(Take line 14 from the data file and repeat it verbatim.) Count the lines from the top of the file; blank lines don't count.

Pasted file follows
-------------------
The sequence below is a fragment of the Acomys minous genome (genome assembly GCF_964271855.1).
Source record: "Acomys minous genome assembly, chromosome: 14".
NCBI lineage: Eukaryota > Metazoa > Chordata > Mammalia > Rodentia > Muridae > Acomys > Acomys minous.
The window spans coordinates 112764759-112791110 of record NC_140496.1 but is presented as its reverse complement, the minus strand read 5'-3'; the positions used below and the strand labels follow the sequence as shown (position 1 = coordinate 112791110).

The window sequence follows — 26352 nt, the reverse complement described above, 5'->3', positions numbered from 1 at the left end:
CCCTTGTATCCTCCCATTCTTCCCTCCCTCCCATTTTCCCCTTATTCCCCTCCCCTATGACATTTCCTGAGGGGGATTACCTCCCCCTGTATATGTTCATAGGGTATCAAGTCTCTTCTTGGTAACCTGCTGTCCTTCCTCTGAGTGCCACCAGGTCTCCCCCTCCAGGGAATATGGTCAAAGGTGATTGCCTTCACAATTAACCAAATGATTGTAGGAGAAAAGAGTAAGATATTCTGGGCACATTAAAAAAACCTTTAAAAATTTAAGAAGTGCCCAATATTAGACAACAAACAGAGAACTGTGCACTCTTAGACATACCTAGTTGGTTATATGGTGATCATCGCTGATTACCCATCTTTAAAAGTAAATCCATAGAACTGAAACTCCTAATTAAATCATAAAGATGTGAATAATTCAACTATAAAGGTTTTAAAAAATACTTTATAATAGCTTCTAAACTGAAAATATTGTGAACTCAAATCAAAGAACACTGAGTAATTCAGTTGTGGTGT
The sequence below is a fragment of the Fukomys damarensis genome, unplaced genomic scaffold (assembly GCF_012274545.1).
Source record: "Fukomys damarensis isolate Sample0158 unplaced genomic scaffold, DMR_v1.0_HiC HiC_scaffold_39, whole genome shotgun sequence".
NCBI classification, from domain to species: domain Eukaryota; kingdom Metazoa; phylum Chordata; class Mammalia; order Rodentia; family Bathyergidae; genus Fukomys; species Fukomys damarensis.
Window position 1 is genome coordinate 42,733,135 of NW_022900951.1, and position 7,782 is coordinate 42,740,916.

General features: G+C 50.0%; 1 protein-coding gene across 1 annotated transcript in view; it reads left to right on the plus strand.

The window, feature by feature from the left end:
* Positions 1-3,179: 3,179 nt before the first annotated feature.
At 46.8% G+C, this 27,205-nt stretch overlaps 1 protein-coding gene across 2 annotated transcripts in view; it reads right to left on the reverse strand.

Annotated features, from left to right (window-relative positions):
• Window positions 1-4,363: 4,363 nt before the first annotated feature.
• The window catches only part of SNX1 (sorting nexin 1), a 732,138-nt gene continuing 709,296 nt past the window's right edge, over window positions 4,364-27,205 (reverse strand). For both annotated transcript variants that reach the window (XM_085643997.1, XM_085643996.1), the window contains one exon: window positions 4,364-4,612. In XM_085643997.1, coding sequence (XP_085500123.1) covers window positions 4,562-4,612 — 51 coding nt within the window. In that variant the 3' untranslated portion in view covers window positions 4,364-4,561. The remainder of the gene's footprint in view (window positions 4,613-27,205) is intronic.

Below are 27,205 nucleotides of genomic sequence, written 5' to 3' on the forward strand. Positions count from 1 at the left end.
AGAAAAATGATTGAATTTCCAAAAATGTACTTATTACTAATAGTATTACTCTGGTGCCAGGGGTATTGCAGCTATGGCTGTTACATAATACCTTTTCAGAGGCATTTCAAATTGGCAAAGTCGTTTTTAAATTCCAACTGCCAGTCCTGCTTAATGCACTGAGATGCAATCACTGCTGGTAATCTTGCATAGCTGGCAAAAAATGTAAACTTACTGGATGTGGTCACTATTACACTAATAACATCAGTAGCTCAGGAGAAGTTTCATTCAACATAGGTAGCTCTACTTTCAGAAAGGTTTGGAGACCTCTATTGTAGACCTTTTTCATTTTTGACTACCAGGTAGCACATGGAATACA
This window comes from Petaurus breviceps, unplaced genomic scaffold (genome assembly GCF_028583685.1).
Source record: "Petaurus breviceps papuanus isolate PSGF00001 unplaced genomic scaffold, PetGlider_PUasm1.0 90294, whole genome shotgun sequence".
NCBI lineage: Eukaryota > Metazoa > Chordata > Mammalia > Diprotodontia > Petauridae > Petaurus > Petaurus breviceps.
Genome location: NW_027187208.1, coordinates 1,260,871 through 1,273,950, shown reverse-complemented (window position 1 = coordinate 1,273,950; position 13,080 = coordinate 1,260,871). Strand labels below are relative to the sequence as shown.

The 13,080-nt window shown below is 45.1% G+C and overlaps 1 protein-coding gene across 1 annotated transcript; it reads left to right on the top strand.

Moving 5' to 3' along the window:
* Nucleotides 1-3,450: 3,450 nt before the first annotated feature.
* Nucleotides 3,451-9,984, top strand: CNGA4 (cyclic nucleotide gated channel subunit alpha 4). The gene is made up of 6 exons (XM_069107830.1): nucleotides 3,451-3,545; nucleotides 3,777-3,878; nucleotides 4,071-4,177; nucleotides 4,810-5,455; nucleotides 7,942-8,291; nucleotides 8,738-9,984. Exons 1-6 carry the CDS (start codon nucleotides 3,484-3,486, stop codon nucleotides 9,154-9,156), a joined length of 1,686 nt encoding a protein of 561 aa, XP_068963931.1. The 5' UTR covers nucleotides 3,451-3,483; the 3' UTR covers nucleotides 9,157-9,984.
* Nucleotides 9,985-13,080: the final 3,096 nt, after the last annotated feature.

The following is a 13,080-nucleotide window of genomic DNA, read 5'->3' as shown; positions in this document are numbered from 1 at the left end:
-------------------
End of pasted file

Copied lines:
At 46.8% G+C, this 27,205-nt stretch overlaps 1 protein-coding gene across 2 annotated transcripts in view; it reads right to left on the reverse strand.